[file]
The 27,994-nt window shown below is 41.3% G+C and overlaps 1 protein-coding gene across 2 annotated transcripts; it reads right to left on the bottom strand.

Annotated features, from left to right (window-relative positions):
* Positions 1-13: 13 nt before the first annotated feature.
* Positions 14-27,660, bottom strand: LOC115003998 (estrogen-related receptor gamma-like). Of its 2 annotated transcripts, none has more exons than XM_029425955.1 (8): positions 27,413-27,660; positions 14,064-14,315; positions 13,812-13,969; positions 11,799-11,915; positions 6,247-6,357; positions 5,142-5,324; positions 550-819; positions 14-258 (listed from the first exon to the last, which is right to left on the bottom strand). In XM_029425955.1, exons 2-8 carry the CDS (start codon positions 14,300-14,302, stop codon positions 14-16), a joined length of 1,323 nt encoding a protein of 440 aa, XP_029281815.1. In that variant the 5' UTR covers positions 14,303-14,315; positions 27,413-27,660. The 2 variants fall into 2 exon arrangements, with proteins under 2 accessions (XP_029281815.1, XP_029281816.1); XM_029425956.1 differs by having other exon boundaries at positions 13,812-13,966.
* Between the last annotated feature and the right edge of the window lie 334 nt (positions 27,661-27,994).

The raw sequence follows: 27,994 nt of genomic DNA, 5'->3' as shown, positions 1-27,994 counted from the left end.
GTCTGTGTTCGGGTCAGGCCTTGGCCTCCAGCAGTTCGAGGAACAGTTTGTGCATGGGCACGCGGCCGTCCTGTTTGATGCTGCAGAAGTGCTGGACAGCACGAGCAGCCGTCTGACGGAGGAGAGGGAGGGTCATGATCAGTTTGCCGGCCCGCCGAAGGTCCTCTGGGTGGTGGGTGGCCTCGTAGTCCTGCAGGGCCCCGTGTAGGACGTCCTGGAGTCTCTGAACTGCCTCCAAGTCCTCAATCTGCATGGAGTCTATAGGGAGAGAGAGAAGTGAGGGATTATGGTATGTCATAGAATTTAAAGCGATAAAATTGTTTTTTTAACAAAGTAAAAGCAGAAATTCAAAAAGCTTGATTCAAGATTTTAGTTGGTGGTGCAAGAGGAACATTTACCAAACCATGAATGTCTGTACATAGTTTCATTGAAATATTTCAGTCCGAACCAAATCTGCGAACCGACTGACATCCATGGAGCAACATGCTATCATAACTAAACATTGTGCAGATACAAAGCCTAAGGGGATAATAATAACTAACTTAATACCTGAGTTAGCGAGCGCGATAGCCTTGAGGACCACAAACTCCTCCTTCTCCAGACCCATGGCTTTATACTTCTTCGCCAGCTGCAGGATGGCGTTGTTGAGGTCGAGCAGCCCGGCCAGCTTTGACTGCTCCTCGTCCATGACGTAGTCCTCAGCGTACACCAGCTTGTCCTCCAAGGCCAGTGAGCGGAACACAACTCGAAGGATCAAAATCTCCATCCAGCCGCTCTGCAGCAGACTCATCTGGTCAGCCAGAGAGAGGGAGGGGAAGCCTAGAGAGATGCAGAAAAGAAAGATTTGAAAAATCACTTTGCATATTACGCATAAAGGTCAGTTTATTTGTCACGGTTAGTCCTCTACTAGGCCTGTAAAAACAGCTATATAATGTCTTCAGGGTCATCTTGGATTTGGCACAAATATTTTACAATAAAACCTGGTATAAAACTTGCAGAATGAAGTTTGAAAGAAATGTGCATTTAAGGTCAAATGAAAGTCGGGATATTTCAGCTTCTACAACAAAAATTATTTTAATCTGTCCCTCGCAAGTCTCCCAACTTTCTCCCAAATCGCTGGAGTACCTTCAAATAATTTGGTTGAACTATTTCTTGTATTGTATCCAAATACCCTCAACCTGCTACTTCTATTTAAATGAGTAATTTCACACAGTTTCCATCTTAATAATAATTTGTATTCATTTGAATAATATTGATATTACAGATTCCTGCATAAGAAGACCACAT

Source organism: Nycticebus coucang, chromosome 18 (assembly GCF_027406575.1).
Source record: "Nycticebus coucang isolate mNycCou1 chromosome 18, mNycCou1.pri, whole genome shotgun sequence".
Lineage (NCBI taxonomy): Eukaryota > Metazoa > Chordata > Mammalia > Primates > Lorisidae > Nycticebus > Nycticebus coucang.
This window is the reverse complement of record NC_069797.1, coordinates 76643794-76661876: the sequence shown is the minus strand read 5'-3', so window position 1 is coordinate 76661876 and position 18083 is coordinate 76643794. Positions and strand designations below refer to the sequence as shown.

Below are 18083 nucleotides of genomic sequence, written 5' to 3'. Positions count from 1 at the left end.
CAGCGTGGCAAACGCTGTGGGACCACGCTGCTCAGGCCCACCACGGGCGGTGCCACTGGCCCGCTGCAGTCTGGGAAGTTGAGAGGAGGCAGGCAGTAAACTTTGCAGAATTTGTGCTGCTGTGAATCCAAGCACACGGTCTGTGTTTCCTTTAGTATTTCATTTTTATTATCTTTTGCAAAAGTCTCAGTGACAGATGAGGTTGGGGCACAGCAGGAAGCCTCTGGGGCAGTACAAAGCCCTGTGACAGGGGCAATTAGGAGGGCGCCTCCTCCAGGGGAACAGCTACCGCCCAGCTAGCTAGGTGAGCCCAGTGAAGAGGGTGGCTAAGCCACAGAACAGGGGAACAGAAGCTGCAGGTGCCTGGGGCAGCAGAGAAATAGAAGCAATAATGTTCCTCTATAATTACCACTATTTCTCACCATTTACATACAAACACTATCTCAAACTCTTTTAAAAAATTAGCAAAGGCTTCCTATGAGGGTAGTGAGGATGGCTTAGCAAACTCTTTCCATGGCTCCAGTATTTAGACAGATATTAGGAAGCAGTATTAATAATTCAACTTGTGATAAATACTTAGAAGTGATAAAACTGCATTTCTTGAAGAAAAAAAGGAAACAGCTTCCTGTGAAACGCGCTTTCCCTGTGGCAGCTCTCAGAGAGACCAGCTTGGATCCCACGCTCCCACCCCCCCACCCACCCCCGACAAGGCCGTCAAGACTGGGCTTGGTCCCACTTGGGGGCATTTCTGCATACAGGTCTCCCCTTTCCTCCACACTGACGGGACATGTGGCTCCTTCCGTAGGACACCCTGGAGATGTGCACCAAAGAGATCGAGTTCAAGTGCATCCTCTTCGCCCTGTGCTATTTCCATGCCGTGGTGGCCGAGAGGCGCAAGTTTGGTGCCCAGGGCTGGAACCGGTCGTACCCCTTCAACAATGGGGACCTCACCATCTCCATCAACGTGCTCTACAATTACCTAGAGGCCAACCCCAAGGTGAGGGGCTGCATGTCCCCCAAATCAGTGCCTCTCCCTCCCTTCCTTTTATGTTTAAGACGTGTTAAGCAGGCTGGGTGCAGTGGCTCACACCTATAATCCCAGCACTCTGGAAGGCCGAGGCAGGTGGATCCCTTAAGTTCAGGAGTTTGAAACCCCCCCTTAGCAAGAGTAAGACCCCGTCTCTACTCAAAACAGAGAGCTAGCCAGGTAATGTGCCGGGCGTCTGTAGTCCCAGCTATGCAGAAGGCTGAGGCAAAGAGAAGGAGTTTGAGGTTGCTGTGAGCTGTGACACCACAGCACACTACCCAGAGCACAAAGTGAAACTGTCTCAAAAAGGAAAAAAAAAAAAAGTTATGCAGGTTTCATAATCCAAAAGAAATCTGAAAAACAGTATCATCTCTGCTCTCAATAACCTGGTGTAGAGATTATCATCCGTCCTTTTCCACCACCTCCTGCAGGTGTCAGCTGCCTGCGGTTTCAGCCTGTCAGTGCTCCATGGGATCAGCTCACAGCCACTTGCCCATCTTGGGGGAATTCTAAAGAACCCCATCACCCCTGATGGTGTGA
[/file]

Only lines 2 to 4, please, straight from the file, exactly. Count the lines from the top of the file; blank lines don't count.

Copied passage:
Annotated features, from left to right (window-relative positions):
* Positions 1-13: 13 nt before the first annotated feature.
* Positions 14-27,660, bottom strand: LOC115003998 (estrogen-related receptor gamma-like). Of its 2 annotated transcripts, none has more exons than XM_029425955.1 (8): positions 27,413-27,660; positions 14,064-14,315; positions 13,812-13,969; positions 11,799-11,915; positions 6,247-6,357; positions 5,142-5,324; positions 550-819; positions 14-258 (listed from the first exon to the last, which is right to left on the bottom strand). In XM_029425955.1, exons 2-8 carry the CDS (start codon positions 14,300-14,302, stop codon positions 14-16), a joined length of 1,323 nt encoding a protein of 440 aa, XP_029281815.1. In that variant the 5' UTR covers positions 14,303-14,315; positions 27,413-27,660. The 2 variants fall into 2 exon arrangements, with proteins under 2 accessions (XP_029281815.1, XP_029281816.1); XM_029425956.1 differs by having other exon boundaries at positions 13,812-13,966.